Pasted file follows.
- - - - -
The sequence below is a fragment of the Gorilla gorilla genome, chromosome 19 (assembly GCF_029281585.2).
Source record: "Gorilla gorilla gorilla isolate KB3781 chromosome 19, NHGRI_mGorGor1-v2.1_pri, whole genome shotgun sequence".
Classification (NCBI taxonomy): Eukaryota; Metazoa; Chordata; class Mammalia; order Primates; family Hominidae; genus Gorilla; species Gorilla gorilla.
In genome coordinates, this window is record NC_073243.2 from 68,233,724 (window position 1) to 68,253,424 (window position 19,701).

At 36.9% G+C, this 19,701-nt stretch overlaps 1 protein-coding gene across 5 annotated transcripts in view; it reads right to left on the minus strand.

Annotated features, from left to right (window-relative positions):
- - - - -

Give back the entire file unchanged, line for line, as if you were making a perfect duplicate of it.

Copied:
The sequence below is a fragment of the Gorilla gorilla genome, chromosome 19 (assembly GCF_029281585.2).
Source record: "Gorilla gorilla gorilla isolate KB3781 chromosome 19, NHGRI_mGorGor1-v2.1_pri, whole genome shotgun sequence".
Classification (NCBI taxonomy): Eukaryota; Metazoa; Chordata; class Mammalia; order Primates; family Hominidae; genus Gorilla; species Gorilla gorilla.
In genome coordinates, this window is record NC_073243.2 from 68,233,724 (window position 1) to 68,253,424 (window position 19,701).

At 36.9% G+C, this 19,701-nt stretch overlaps 1 protein-coding gene across 5 annotated transcripts in view; it reads right to left on the minus strand.

Annotated features, from left to right (window-relative positions):